As you might recall, Racket provides no way of working with bitmap data both ways: writing and reading. There are only methods that can help you directly access bitmap ARGB data and those are not designed for any high performance tasks. Read on to learn some new tricks to access the bitmap data faster…
Almost a year ago I published a post about simple computer vision algorithms implemented in Racket and used by our manufacturing tools. The approach is pretty straightforward and the solution is actually easy to make. However, it is not suited for situations where performance matters.
After investigating the issue, we see where the problem is. The
bitmap% class can copy the ARGB data from the image or its section to our
bytes buffer. So before we actually read anything, the data gets duplicated from one part of the memory to another part.
Also looking inside the implementation of the
get-argb-pixels method reveals it is definitely not intended for any high performance applications. And the question is – can we do something about that?
Of course, the answer is: yes. Anyway, this is Racket, isn’t it? But instead of going through the hassle of optimizing the
get-argb-pixels method or extending the
bitmap-dc% classes with faster access methods, I decided to play with it for a while to test some of approaches and question some assumptions that I usually make.
Assuming we are running on a little-endian machine, we know that ARGB data for each pixel fits into 32 bits – that is four bytes – with the alpha value being the most significant, red value after it, then green and last is blue. Which means – on little-endian system – that 0xAARRGGBB is the 32-bit number assigned to all possible colors.
With just a little coding and some
bitmap% internals, we can create a very fast
(require racket/draw/unsafe/cairo (only-in ffi/unsafe ptr-ref _uint32) racket/require (filtered-in (λ (name) (and (regexp-match #rx"^unsafe-fx" name) (regexp-replace #rx"unsafe-" name ""))) racket/unsafe/ops)) (define (make-fast-getpixel bm) (define width (send bm get-width)) (define height (send bm get-height)) (define s (send bm get-handle)) (define data (cairo_image_surface_get_data* s)) (define stride (cairo_image_surface_get_stride s)) (λ (x y) (if (and (fx>= x 0) (fx< x width) (fx>= y 0) (fx< y height)) (ptr-ref data _uint32 'abs (fx+ (fx* y stride) (fxlshift x 2))) #f)))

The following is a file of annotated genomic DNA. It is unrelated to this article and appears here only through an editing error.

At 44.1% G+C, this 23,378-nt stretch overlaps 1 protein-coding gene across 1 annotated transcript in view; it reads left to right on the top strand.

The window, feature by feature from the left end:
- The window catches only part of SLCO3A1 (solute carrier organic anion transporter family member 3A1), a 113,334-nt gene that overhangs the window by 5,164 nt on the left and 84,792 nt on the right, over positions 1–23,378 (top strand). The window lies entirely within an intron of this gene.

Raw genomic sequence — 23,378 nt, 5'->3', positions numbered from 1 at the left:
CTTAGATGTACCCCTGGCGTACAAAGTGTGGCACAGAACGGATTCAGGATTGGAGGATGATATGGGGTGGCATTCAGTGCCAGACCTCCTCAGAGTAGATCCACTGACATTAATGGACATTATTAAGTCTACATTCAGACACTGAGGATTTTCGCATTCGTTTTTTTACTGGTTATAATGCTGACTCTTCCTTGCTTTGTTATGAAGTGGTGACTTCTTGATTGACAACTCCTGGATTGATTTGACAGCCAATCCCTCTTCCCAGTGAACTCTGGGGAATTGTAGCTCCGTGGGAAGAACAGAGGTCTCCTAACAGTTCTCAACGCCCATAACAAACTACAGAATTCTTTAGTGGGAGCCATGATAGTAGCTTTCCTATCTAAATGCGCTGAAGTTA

get-handle method gives us the
cairo_image_surface_t struct. Then we get the data pointer from it and the stride size in bytes. A stride is basically a row of pixels but there can be some more bytes to ensure proper memory alignment.
This trick allows you to get the pixel data directly from the underlying cairo image structure without copying any data to a different part of the memory. As a side effect, using unsafe
ptr-ref and unsafe fixnums, it is really fast!
On a side note - you can write the pixel ARGB values this way too. Just use
ptr-set! and be done with that.
Happy hacking and see you next Thursday!
3. Wikipedia contributors. (2020, February 8). RGBA color model. In Wikipedia, The Free Encyclopedia. Retrieved 21:37, February 28, 2020, from https://en.wikipedia.org/w/index.php?title=RGBA_color_model&oldid=939753045#ARGB_(word-order)
6. Wikipedia contributors. (2020, February 11). Endianness. In Wikipedia, The Free Encyclopedia. Retrieved 21:39, February 28, 2020, from https://en.wikipedia.org/w/index.php?title=Endianness&oldid=940330306